BP breaks even in ‘tough en­vi­ron­ment’ as Gulf of Mexico charges slashed

Muscat Daily - - BUSINESS -

Lon­don, UK - BP Plc moved to calm in­vestor con­cerns after debt rose to a record, say­ing lower oil spill pay­ments for the rest of the year and funds from as­set sales will ease the bur­den.

“This year debt is go­ing up ex­actly in line with pay­ments go­ing out for Ma­condo,” chief fi­nan­cial of­fi­cer Brian Gil­vary said on Tues­day by phone. “And it will come back down com­men­su­rately in the sec­ond half of the year when dis­posal pro­ceeds come in.”

BP re­turned to profit in the sec­ond quar­ter on slashed charges linked to the Gulf of Mexico oil spill dis­as­ter and on firmer crude prices, the en­ergy gi­ant said on Tues­day. Net profit stood at US$144mn in the three months to June 30 com­pared with a loss after tax of US$1.4bn in the sec­ond quar­ter of 2016, the Bri­tish group said in a re­sults state­ment.

Net bor­row­ings to­talled US$39.8bn at the end of June, up al­most US$9bn in a year, be­cause of con­tin­u­ing pay­ments for the 2010 Gulf of Mexico dis­as­ter. While BP man­aged to cover div­i­dend and spend­ing com­mit­ments with cash flow in the first half, it’ll need sta­ble oil prices to do so over the re­main­der of the year.

“The thing which is al­le­vi­at­ing any con­cerns is the fact that we’re now cash break-even at be­low US$50 a bar­rel,” Gil­vary said, fore­cast­ing prices of US$45 to US$55 in 2018. “In the first half of the year we were cash break-even at US$47 a bar­rel.”

Sev­eral of Europe’s big­gest oil com­pa­nies, all of which made sweep­ing cost cuts amid oil’s col­lapse, have sig­naled a re­turn to growth with earn­ings above analyst ex­pec­ta­tions. Royal Dutch Shell Plc gen­er­ated al­most as much cash from op­er­a­tions in the sec­ond quar­ter as it did when crude was above US$100. Still, many are re­ly­ing on dis­pos­als and scrip div­i­dends - pay­outs in stock - to free up funds. At BP, the Ma­condo spill forced chief ex­ec­u­tive of­fi­cer Bob Dud­ley to sell bil­lions of dol­lars of as­sets to fund fines and com­pen­sa­tion.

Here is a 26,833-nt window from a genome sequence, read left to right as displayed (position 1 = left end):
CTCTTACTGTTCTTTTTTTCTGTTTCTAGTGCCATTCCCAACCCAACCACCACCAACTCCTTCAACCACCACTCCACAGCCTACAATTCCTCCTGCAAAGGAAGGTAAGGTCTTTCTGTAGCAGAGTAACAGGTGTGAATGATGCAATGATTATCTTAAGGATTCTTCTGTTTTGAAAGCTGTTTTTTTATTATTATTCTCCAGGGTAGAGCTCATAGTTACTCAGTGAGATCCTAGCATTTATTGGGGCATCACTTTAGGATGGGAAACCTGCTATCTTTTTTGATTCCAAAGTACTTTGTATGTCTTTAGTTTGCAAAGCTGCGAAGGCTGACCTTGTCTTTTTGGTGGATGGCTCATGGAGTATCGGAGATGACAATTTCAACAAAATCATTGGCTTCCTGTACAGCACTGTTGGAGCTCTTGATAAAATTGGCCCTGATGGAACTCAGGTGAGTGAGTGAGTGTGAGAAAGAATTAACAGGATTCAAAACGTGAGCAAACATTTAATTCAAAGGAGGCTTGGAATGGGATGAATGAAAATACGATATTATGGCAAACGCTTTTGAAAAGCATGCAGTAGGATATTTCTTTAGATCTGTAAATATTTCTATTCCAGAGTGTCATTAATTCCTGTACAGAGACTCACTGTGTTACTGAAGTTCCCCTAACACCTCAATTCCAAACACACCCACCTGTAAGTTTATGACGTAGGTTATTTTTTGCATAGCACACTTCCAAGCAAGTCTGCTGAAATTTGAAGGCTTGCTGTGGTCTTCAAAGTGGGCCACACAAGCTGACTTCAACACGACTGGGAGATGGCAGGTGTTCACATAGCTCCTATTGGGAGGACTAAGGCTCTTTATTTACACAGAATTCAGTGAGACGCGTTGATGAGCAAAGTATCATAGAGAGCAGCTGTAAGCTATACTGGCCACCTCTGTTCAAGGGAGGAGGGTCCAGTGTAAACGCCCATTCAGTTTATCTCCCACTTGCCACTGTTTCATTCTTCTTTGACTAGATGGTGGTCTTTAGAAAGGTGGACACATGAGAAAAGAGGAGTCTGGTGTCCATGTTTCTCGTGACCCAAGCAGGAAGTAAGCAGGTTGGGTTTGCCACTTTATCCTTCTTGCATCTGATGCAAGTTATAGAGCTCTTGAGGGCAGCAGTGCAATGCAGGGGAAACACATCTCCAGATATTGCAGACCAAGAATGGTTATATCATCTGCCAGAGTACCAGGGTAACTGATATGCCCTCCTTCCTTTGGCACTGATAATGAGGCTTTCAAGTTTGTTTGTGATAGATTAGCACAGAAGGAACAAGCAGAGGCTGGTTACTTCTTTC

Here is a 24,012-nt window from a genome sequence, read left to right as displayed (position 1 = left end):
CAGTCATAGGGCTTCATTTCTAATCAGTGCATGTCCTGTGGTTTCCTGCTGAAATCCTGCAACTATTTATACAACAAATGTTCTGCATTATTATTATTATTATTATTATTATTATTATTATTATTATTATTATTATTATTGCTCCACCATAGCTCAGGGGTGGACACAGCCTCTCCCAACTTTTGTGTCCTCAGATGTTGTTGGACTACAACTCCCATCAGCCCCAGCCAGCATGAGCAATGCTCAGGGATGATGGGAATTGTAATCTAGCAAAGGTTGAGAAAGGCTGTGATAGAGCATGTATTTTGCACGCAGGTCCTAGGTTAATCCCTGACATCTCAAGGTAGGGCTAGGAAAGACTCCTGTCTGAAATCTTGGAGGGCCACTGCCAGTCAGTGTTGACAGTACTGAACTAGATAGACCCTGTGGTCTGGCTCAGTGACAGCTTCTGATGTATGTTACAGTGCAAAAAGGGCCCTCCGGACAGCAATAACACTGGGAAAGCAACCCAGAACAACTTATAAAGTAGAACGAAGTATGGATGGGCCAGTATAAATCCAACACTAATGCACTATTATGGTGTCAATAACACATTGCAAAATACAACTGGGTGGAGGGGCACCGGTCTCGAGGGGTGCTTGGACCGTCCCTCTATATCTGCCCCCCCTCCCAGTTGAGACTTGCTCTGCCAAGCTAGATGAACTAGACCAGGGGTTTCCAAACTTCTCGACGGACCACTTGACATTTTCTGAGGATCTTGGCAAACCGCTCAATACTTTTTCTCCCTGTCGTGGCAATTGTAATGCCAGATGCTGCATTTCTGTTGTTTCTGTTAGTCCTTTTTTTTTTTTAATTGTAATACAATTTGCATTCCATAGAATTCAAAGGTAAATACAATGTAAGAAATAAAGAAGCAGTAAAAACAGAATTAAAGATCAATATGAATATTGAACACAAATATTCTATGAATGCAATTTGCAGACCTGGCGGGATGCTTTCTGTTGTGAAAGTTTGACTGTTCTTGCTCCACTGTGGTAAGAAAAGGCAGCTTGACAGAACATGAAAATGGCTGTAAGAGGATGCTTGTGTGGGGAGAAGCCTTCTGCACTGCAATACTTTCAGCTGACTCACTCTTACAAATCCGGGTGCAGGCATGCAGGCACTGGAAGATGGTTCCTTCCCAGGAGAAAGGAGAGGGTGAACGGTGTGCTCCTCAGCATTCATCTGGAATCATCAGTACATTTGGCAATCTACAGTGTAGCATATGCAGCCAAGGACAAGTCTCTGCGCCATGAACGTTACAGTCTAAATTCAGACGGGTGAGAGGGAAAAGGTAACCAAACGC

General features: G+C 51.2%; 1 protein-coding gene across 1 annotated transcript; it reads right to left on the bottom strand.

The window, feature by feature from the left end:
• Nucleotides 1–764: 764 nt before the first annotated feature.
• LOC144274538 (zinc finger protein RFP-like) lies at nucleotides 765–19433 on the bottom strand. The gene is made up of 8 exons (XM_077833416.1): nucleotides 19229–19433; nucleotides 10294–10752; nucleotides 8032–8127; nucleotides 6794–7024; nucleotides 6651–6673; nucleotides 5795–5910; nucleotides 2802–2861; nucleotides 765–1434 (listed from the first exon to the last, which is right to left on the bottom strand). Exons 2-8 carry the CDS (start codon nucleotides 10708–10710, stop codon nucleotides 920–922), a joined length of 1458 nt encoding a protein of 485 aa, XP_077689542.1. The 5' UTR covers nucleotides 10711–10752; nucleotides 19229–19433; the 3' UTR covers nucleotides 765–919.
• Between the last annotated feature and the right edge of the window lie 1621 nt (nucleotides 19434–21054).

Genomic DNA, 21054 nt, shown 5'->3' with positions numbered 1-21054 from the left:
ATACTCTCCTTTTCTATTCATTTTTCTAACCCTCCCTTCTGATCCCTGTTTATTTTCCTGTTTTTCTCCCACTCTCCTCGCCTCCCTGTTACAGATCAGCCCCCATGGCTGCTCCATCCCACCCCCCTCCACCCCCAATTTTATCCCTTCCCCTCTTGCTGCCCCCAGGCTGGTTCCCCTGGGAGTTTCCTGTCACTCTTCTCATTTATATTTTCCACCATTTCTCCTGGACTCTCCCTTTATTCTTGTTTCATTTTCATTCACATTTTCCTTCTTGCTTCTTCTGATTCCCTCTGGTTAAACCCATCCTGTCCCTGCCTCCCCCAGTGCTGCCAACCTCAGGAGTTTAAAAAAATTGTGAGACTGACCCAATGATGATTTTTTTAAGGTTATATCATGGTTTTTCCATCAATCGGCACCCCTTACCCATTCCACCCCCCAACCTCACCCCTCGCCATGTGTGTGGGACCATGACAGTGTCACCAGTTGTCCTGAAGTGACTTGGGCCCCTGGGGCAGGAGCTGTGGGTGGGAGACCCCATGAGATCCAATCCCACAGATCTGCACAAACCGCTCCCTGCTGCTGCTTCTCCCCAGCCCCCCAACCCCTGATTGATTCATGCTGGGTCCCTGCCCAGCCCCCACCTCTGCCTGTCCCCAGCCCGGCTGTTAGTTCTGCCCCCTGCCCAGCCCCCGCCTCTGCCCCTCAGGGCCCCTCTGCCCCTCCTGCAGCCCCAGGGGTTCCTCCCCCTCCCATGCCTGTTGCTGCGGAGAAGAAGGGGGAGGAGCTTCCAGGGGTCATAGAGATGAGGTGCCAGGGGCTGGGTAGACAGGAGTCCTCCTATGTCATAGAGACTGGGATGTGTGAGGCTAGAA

“It’s a tough en­vi­ron­ment and could re­main that way for some time,” Dud­ley said on a con­fer­ence call with an­a­lysts.

Cash growth

Gear­ing, or net debt to cap­i­tal, climbed to 28.8 per cent in the sec­ond quar­ter from 24.7 per cent a year ear­lier, near­ing BP’s 30 per cent ceil­ing. Nev­er­the­less, the com­pany gen­er­ated US$4.9bn in cash from op­er­a­tions, not far off the lev­els of 2012 and 2013, when oil prices were much higher.

‘Im­por­tant for us is the cash­flow num­ber’, an­a­lysts at Bar­clays Plc said in a note. ‘With an­other four ma­jor projects due on-stream in the sec­ond half, we ex­pect this cash-flow mo­men­tum to con­tinue to build’.

BP plans to start op­er­at­ing its Perse­phone project in Aus­tralia, Ju­niper in Trinidad & Tobago, Khaz­zan in Oman and Zohr in Egypt by the end of 2017 - all nat­u­ral-gas de­vel­op­ments.

Of the US$4.5bn to US$5.5bn BP ex­pects to pay for the Gulf of Mexico ac­ci­dent this year, it paid US$4.2bn in the first half, and says as­set sales will cover the cost. As Ma­condo pay­ments fall to US$2bn next year and US$1bn in 2019, the mar­ket will ‘start to re­act’ to BP’s new projects, Gil­vary said.

BP Plc’s net profit stood at US$144mn in the three months to June 30

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